Will have to have a search for the Puppia harnesses. I've not heard of those before.
    Sez & Amberella

  10. #10
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    On collars discouraging pulling:

    How many dogs do people see regularly throttling themselves by pulling on the lead, on a collar? Lots!

    Dogs that like to pull, pull. Using a collar is known to cause tracheal and vertebral damage. The risk of a collapsed trachea is greater with toy dogs. My vets always advise using harnesses on small breeds for that reason and also that if the dog is threatened by a larger dog it is very easy to grab the harness and lift the dog out of the way.

    Some neurologists feel using a collar on cavaliers may be risky and certainly it can be very uncomfortable -- most SM dogs will scratch on collars and do better on harnesses (for a few, a collar may be more comfortable but personally I'd not use one anyway; I'd use a jacket harness or alternative harness like a front clip).

    My favourite harnesses for pullers are the Sense-ible or Easy-walk. I use these on my two pullers and normal harnesses on my two non-pullers.

    I have no idea why the club makes that bizarre recommendation. I saw that a few years ago and all I could think of is that it fits with people who like to do 'corrective' training with leash jerks. I wouldn't do that type of training either, especially not with a cavalier.


    Alarming facts from a recent survey :

    63% of the dogs examined had neck and spinal injuries.
    78% of the dogs with aggression or over activity problems had neck and spinal injuries.
    Of the dogs with neck injuries, 91% had experienced hard jerks on a leash or had strained against their leashes.
    The study concludes that leash corrections, the dog forging ahead or a tethered pet hitting the end of a solid line may inflict spinal injury.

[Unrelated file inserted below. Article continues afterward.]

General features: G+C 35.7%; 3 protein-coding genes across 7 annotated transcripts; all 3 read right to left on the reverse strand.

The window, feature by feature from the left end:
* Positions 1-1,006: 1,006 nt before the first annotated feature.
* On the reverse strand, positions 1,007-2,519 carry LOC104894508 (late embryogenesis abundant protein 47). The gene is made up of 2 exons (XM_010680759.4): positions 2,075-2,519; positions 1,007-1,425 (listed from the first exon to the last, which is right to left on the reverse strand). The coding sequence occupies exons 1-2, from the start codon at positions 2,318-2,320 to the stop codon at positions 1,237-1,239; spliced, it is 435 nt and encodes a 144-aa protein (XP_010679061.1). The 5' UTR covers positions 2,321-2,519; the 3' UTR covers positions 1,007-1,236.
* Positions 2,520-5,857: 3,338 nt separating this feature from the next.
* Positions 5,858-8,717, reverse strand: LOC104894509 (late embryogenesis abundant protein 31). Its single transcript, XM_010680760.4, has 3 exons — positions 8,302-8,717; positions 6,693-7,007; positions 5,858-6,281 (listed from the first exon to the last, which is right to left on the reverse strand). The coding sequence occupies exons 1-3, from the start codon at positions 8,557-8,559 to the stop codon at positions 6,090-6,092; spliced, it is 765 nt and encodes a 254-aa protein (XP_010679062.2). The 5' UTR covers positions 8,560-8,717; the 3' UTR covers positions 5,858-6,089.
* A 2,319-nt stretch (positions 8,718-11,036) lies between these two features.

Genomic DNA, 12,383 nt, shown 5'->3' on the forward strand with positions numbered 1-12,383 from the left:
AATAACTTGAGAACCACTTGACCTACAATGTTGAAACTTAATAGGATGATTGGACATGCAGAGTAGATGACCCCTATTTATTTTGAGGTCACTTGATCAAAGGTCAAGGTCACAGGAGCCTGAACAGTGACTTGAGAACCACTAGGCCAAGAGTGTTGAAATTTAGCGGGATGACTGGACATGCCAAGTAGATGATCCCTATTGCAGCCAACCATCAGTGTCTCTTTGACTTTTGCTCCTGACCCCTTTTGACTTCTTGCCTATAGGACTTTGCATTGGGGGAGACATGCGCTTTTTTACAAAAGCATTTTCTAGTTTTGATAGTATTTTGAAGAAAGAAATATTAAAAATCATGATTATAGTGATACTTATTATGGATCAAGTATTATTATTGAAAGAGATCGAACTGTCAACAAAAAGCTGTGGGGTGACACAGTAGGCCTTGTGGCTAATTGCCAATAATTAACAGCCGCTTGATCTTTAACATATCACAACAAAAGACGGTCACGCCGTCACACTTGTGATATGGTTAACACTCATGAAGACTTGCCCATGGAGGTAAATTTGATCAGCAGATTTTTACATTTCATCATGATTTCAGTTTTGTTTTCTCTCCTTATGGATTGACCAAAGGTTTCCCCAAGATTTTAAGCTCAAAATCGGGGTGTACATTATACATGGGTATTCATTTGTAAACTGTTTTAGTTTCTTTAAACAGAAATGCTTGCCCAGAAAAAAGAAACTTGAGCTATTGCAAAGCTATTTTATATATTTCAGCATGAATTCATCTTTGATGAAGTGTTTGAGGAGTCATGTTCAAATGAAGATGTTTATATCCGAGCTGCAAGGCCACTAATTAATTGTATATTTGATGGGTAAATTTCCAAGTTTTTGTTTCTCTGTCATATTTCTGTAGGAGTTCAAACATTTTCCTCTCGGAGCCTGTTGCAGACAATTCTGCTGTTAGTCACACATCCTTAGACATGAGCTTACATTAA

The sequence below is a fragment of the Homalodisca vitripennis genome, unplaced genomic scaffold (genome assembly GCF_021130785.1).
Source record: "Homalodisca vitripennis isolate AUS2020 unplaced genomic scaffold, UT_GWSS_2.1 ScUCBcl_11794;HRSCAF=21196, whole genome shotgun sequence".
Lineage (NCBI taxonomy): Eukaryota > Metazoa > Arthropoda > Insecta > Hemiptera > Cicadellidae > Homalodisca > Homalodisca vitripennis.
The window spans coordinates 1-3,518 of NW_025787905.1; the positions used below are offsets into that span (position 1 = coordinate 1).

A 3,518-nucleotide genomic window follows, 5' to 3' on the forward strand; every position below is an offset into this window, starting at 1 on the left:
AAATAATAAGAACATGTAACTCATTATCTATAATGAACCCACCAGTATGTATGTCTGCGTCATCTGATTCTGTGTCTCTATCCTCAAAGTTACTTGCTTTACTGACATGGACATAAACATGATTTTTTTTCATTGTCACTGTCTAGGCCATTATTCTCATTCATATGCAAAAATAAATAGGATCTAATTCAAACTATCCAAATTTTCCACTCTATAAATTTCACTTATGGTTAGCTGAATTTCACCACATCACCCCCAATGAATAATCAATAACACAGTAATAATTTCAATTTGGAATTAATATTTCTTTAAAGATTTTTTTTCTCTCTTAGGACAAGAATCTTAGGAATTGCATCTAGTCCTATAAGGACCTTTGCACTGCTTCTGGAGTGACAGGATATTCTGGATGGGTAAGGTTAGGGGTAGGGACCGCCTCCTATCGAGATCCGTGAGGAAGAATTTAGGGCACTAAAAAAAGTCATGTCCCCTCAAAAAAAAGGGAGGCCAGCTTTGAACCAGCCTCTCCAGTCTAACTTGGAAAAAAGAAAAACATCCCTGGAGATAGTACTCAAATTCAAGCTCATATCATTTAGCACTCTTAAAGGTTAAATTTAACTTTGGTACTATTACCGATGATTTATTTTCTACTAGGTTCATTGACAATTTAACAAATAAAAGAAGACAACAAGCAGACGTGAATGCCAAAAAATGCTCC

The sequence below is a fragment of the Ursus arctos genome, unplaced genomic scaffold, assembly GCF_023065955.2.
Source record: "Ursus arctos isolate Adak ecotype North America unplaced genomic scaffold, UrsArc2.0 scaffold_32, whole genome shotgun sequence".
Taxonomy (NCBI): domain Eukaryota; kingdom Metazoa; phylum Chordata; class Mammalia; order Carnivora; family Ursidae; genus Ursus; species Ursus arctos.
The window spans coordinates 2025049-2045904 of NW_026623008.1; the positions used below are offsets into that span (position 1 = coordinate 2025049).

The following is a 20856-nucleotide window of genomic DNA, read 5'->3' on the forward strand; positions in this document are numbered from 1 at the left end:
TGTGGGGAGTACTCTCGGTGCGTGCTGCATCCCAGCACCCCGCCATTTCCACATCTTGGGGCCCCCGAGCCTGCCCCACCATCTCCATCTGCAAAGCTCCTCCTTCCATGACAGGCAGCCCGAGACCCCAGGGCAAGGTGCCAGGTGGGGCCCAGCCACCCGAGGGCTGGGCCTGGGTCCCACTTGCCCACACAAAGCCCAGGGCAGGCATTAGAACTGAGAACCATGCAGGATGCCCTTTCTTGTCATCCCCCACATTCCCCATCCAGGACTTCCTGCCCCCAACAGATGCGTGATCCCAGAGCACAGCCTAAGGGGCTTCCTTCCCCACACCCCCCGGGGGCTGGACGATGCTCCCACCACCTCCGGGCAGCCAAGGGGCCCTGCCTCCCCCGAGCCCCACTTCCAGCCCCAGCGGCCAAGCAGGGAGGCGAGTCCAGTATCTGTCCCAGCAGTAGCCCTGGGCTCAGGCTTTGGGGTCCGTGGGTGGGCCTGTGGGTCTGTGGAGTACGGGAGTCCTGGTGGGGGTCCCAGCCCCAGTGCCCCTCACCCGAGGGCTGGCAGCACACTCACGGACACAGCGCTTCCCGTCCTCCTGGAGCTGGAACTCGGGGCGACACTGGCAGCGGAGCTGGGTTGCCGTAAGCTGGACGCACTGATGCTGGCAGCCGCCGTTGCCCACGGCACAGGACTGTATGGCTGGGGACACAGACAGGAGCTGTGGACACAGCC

Excerpts from the above mentioned survey:
    “During 1992 several Chiropractors, my students and I conducted a study of 400 dogs from different dog clubs in Sweden. Dog owners were offered a free examination of their dog by a chiropractor in return for their voluntary participation.
    Those who volunteered to participate in the study had mostly ordinary dogs, in that owners presented them to us without any suspicion of spinal anomalies…Canine back problems are common. The result of our study showed that the chiropractors found back anomalies in 63% of the 400 dogs…dogs that “acted out” in other words, that exhibited over activity and aggression, 78% had spinal anomalies. Spinal anomalies seem to constitute an irritation that often results in stress reactions, aggression or fear. This is also in accordance with my own and my students’ experience with problematic dogs... In our study there were some factors that correlated with spinal anomalies. These were:

    Accidents.
    Pulling on leash (see explanation below).
    Limping during adolescence.
    Pulling on leash:
    Of those dogs that had cervical (neck) anomalies, 91% (!) had been exposed to harsh jerks on the leash, or they had a long history of pulling or straining at the end of a leash. There is a risk of "whip-lash" from jerking the leash that probably increases if the dog wears a choke chain. Choke chains are constructed such that pulling it results in pressure distributed around the dog's neck, but the muscles that absorb the pressure are situated mostly at the sides of the neck. The neck and throat are almost unprotected.
    Choke chains can be dangerous. For many years I and others have criticized the use of choke chains and training methods that use jerking and pulling on a leash as a means of controlling behavior. Unfortunately, most dog trainers use just this technique. There is probably a relationship between the force of the jerk and the risk of injury. I believe dog owners should be warned that chaining a dog to anything firm, that isn't elastic, without surveillance may increase the risk of a spinal injury. A dog can easily forget the boundaries of the chain or rope, accelerate, and suddenly come to a halt, with all the stopping power concentrated around the dog's neck.


    Hallgren , “Animal Behavior Consultants Newsletter” July, 1992, V.9 No.2.
    http://www.larzequipment.com/neck_injuries.html

    PS I have their triple walker lead, which is great!
    Karlin
    Cavaliers: Jaspar Lily Tansy Libby Mindy
    In memory: Lucy Leo
    Cavalier SM Information site:www.smcavaliers.com